Tesla has managed to wrangle its own lane for crossing the US-Mexico border, according to a Bloomberg report. Now a sign sits at the one of the lanes at the Colombia Solidarity Border Crossing, emblazoned with the sleek and all-caps logo of Tesla. The crossing spans the Rio Grande and connects the Mexican state of Nuevo León and Webb County, Texas

The economic minister of Nuevo León, Ivan Rivas, told Bloomberg that the lane is to ensure that Tesla suppliers can cross the border quickly and circumvent long wait times. The crossing is supposed to make transportation for goods “more expedited and efficient.” Rivas said there might be a possibility that other companies might have such lanes in the future.

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Since 2021, Tesla has increased its number of suppliers in Nuevo León to six, up from zero. While the electric carmakers have dedicated considerable time to being able to scale up  production with new facilities in Texas and Berlin, the most recent quarter hasn’t been encouraging for investors as it dropped deliveries for the first time. The maverick founder of SpaceX, Musk has said that his car company was going through “supply chain hell.”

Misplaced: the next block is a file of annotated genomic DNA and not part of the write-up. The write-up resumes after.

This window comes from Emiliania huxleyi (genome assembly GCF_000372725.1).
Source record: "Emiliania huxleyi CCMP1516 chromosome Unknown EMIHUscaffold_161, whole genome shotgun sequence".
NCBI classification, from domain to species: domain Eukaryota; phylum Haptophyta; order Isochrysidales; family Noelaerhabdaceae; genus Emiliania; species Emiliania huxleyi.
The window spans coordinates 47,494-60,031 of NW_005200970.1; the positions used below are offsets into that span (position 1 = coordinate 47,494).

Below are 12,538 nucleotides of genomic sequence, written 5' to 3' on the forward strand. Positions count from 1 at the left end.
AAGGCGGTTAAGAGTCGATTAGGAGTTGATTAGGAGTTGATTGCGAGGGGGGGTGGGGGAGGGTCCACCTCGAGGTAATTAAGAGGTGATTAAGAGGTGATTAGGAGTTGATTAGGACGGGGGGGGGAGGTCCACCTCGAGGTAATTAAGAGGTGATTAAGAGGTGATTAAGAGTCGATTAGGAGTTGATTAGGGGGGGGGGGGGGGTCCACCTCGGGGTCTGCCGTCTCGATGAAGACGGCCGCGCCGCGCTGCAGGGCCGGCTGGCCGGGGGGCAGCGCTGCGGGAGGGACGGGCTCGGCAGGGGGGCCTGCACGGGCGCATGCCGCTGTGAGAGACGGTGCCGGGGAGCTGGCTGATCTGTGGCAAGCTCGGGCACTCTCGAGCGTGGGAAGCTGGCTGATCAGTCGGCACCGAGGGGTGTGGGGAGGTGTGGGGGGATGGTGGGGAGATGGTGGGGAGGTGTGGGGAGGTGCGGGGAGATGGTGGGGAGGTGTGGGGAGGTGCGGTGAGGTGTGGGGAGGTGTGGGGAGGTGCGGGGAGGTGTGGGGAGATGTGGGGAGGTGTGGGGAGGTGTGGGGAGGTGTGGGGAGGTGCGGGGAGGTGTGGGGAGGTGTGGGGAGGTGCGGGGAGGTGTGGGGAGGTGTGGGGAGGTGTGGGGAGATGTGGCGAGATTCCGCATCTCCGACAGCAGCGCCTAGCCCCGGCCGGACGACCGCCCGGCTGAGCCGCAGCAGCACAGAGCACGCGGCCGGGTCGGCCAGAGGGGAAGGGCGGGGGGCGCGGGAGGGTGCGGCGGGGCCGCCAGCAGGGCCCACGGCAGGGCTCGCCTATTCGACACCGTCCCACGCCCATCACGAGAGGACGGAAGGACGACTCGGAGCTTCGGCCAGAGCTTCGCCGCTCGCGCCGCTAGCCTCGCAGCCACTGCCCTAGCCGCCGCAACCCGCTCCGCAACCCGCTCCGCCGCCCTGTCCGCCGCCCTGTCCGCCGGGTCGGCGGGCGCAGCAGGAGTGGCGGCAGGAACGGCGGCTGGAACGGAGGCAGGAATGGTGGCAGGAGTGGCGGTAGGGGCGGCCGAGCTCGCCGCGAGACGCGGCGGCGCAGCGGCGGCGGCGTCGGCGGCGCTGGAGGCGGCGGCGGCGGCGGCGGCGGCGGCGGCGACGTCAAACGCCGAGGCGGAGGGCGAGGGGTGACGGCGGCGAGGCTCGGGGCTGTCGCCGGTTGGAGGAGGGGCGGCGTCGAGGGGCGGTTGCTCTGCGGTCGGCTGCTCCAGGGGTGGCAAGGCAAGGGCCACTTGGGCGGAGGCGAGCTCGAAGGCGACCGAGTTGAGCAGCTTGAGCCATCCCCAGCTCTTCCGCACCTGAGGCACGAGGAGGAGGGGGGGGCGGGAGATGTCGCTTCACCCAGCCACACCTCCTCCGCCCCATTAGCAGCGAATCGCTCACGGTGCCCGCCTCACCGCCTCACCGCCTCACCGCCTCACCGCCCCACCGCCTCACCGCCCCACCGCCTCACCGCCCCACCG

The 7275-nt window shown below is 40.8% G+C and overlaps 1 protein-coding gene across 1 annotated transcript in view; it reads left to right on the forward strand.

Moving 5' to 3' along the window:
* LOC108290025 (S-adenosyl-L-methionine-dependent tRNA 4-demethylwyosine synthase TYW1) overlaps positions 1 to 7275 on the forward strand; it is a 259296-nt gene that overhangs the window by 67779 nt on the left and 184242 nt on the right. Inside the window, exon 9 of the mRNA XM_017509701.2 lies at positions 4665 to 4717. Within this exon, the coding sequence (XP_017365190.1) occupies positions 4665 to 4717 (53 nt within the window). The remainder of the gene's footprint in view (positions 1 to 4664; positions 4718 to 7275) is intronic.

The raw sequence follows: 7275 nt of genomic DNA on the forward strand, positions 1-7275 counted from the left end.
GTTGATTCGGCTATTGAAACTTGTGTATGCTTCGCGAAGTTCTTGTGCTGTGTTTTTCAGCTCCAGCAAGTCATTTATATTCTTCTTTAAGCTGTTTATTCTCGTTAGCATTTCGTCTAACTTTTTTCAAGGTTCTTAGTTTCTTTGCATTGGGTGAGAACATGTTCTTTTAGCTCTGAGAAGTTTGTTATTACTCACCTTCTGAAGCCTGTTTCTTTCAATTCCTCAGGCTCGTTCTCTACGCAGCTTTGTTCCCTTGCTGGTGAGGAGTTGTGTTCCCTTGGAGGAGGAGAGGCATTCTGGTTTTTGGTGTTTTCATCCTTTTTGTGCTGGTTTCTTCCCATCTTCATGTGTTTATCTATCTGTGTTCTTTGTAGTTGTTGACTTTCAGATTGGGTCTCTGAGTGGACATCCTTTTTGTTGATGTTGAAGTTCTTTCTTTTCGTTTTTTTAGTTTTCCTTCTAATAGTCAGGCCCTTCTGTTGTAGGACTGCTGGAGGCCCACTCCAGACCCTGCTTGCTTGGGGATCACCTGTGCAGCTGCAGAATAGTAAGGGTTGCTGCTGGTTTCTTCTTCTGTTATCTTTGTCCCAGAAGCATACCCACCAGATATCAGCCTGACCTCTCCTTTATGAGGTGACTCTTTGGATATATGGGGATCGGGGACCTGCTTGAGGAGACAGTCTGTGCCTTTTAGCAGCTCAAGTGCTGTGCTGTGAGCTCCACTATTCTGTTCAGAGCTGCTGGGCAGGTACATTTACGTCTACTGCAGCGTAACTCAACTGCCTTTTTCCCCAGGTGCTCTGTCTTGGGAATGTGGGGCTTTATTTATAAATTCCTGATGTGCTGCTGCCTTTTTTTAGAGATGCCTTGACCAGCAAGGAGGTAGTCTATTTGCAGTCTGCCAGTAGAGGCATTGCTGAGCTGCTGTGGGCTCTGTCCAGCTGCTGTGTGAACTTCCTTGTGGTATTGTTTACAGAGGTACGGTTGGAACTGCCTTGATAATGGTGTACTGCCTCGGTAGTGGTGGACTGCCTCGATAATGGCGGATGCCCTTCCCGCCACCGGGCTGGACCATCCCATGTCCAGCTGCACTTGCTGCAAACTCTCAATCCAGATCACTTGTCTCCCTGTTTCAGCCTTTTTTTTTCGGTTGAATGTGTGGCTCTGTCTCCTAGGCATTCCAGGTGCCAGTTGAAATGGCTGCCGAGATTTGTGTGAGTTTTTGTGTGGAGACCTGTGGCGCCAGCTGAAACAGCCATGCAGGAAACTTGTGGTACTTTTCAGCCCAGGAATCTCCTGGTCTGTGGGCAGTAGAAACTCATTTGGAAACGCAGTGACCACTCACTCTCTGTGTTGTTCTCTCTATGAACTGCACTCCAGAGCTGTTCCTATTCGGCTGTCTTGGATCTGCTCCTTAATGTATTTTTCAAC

Interestingly, the U.S. Customs and Border Patrol (CBP) seems unaware of the development. A CBP press officer, Rick Pauza told Gizmodo that he was unaware of such a lane being built, however, he went on to mention that the Defend Trade Secrets Act would prevent him from talking about the new lane even if he wanted to.

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Pauza later emailed Gizmodo saying that while the federal agency would not be able to speak on the development of the lane on the Mexican side, there are only the Free and Secure Trade program lane for eligible companies and the northbound cargo lane, both of which are available for northbound commercial trucks.

By all indications, it looks like the Mexican government has opted to provide special treatment to Tesla. There are no dedicated Tesla passenger lanes on the U.S. side of the border.